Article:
A plan to examine the possibility of shifting the goal posts

I want to do better. It seems a bit pointless to write post after post in this vein but I really want to do better and there is currently a disconnect. When I first started this financial journey, I was in a dire state. I had no savings. I had over £30,000 of debt and was unsure about how much I owed. I didn’t have a place to stay because I was subletting my room to pay the bills. I had a frayed relationship with my family because they were tired of my irresponsible behaviour and frivolous spending. My 2 closest friends were barely speaking to me. I’d lost my girlfriend. My life was fraught with the direct consequences of poor financial decisions. It was kind of easy to make changes because I needed to change to survive. One year on, things are better, more stable and there isn’t a burning need to change further.

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Celebrating life in Madrid last year

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September spending update | A woeful example of a lack of control

The last week of September was weird because I busted my knee and ankle and had to spend the better part of a week resting, icing and elevating my left leg at home. I didn’t see many people or do many things and I got lulled into a false sense of [spending] security. Today, I went through the books and here are the findings on my spending last month:

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The cost of thrifty | An update on the 21 day thrifty workout

So a few days ago I decided to do my best to reverse the crush of my overspending. I set out to side-hustle, drink only water/black tea, eat home-made or free food 85% of the time, walk or cycle everywhere and try to rack up the no-spend days with an overall goal of raising my savings rate till it hurts. Here’s a review of how the first 7 days went.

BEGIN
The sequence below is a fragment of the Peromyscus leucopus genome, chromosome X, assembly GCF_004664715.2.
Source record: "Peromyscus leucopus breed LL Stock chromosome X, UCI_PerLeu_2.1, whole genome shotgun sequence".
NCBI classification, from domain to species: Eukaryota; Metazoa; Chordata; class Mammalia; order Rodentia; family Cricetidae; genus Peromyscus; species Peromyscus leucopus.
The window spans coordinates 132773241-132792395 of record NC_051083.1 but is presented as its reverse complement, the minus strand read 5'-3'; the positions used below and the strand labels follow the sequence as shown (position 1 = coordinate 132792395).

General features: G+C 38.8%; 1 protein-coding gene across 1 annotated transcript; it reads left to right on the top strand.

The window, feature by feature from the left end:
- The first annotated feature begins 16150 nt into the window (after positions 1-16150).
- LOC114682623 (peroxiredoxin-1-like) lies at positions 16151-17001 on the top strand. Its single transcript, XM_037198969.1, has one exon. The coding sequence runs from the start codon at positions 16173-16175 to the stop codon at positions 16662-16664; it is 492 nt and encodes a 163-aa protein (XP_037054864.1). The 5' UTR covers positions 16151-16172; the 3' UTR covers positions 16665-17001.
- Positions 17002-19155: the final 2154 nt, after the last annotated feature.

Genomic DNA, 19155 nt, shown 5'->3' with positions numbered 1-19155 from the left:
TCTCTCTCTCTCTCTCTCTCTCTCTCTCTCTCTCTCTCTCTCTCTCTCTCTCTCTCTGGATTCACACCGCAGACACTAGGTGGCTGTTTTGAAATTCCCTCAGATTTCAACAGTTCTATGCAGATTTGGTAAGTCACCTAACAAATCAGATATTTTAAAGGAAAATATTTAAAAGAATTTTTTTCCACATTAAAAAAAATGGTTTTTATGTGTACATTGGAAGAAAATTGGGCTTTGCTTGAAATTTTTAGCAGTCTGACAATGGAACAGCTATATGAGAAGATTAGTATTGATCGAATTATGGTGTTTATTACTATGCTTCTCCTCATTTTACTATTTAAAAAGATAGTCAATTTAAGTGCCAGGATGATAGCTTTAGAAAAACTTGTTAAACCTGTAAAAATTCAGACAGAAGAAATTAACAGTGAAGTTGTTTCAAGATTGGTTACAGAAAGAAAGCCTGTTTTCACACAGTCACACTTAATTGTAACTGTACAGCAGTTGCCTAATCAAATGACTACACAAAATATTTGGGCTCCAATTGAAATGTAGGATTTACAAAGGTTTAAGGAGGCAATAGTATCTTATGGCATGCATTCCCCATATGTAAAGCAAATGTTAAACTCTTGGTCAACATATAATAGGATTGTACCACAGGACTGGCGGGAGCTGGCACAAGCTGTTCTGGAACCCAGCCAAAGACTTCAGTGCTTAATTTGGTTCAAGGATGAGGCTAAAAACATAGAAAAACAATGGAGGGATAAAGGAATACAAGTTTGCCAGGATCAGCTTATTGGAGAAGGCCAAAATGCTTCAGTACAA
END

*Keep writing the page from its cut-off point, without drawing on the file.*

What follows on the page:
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Random internet picture – this is what my notebook looks like though

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My 21-day thrifty workout

I need to pay rent in a few days and I haven’t got the money in my current account. I have done some side-hustling recently and am owed enough money to cover the difference. I also loaned someone £350. However, that’s not the only spending I’ve done. I’ve really done some serious damage via my food and socialising categories.

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A somewhat frugal visit to Berlin

I was lucky enough to take a city break in Berlin a couple of weeks ago. My mate’s a nanny and gets time off when her “family” is away. She happened to be going to Frankfurt so we tacked on our first visit to Berlin – a city that has been in the top 5 of my travel list for a few years now. Here’s a breakdown of what we did and how much the trip cost me.

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The Berlin cathedral church which we learnt about on the Original ‘free’ walking tour

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Anatomy of a spendthrift – an unfettered amount of thrill-seeking

Yesterday, I opened and read an article by Mindfully Spent about the power of habit. She talks about how, as a naturally erratic person, it’s taken her a while to build good habits and the impact those habits have had on her financial status. ‘A while’ was about 6 weeks. She successfully stopped paying for parking, cut back on buying coffee and started planning and prepping meals in advance. It apparently took her around 6 weeks to achieve these goals. She said, and I quote:

How did I know that I’d made a real change? My whole mindset about paid parking shifted. Now, the cost savings and the extra exercise I get when I use free parking feels like a reward. There have been one or two days when I thought I might have to pay, and I dreaded the idea. Once a mindless convenience, the expense of parking now feels like a horrible waste.

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Watching P!nk a few weeks ago was super thrilling!

 

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